It has been more than two years since those conferences and over 750 days since Canada participated in the United Nations World Conference Against Racism, otherwise known as WCAR in Durban, South Africa.

To date there has been no formal action plan developed by the government for the implementation of the recommendations. With only a few weeks left in the Prime Minister's mandate and likely a corresponding short period remaining for the Minister of Canadian Heritage, perhaps I can make a recommendation on how they can leave a lasting legacy: Act now to adopt a formal action plan to implement the declaration from WCAR and begin to end racial discrimination in Canada.

Foreign Affairs
Statements by Members

2:10 p.m.

Liberal

Marlene Catterall Ottawa West—Nepean, ON

Mr. Speaker, today Maher Arar, recently released from a Syrian prison, spoke for the first time on his terrible experiences of the last year.

Our government must demand explanations and apologies from the American government for his deportation after a hearing with no legal representation. We must demand redress from the Syrians for the torture and inhumane conditions Maher endured. We must investigate leaks from within our own government that has put his and his family's life, including two young children, at danger.

We must leave no stone unturned until he has a chance to clear his name and have his and his family's lives back to normal.

Hockey
Statements by Members

2:10 p.m.

Canadian Alliance

Carol Skelton Saskatoon—Rosetown—Biggar, SK

Mr. Speaker, across Canada our youth have once again taken up the national past time for another winter. Rinks are alive with the sights and sounds of hockey. Our youth are in pursuit of NHL dreams.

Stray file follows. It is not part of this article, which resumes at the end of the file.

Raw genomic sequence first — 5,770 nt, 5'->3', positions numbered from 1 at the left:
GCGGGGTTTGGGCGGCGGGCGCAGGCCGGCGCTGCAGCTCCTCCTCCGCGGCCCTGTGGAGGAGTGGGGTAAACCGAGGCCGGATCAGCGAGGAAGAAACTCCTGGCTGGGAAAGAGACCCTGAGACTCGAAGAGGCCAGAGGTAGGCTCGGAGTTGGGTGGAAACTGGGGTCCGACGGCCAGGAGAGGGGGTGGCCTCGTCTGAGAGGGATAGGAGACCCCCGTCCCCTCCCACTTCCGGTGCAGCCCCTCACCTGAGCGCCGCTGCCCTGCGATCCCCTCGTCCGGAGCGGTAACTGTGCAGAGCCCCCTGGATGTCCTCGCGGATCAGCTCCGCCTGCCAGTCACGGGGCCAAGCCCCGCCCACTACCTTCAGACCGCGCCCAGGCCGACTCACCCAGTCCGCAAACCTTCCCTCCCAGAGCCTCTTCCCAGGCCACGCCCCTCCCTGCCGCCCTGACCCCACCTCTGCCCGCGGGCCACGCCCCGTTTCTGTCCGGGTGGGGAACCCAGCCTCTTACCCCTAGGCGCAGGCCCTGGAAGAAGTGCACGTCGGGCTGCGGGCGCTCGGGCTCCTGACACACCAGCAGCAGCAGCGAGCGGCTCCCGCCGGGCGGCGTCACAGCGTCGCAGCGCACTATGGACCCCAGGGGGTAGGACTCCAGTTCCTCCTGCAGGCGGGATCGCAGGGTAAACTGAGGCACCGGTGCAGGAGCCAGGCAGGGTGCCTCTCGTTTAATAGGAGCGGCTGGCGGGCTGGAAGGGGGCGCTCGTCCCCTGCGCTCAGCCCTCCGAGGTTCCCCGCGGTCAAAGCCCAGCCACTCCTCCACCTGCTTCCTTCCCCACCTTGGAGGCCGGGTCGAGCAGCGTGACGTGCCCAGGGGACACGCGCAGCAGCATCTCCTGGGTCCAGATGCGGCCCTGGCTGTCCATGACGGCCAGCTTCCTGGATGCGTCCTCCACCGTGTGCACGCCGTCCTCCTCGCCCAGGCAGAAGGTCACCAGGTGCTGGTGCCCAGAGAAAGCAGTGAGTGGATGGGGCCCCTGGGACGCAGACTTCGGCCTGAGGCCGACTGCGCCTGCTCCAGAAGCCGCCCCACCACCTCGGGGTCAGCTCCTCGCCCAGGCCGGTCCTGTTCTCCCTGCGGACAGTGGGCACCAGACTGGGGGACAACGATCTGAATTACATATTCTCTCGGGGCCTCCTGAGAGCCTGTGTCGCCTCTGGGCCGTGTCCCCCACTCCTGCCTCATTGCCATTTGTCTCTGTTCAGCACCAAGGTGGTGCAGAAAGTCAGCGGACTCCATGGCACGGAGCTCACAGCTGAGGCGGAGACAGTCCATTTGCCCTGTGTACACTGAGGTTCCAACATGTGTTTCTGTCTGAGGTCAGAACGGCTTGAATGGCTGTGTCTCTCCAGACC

Our rising stars and our teams in Saskatchewan are being pursued unfairly by the CCRA regarding taxes on their room and board away from home. Why were only Saskatchewan hockey players and teams targeted? Why are only Saskatchewan's young teenage players and teams being ordered to pay fines? Why do we have to wait for more than a year to get answers to these questions?

The Liberal government has such unfair tax policies that even its new leader has done everything to avoid paying his share. Instead of just honouring hockey on the back of a $5 bill, why do we not let our budding hockey players and their teams keep their money too?

Prime Minister of Canada
Oral Question Period

2:15 p.m.

Calgary Southwest
Alberta

Canadian Alliance

Stephen Harper Leader of the Opposition

Mr. Speaker, I see the Prime Minister is back in the House today and it makes me think of a song:

Start spreading the news,

He's leaving today,

He wants to be a part of it,

New York, New York.

My question for the Prime Minister is, if he thinks he can make it there, I gather he thinks he can make it anywhere, but will he be here until February?

Prime Minister of Canada
Oral Question Period

2:15 p.m.

Saint-Maurice
Québec

Liberal

Jean Chrétien Prime Minister

Mr. Speaker, through you, I would like to say thank you to the Leader of the Opposition for the colour of his tie on the occasion of this anniversary of mine.

In answer to his question, I will be alive in February. Where I will be, I do not know, no more than I am sure he will still be the Leader of the Opposition.

Prime Minister of Canada
Oral Question Period

2:15 p.m.

Calgary Southwest
Alberta

Canadian Alliance

Stephen Harper Leader of the Opposition

Mr. Speaker, that is the kind of sharp and clear answer we have come to expect over the past years.

Let me bring it a little more up to date. When I got here the Prime Minister was going to fight another election, then he was going to go, but not for 18 months. Then last week his caucus voted that he was going to stay. Let me try to get a little more up to date. In a week or so, after the break in November, will the House be back here doing the nation's business?

Prime Minister of Canada
Oral Question Period

2:15 p.m.

Saint-Maurice
Québec

Liberal

Jean Chrétien Prime Minister

Mr. Speaker, there was a vote of confidence last week where the members of my party and other parties voted for me to stay in my job.

Prime Minister of Canada
Oral Question Period

2:15 p.m.

Some hon. members

Four more years, four more years.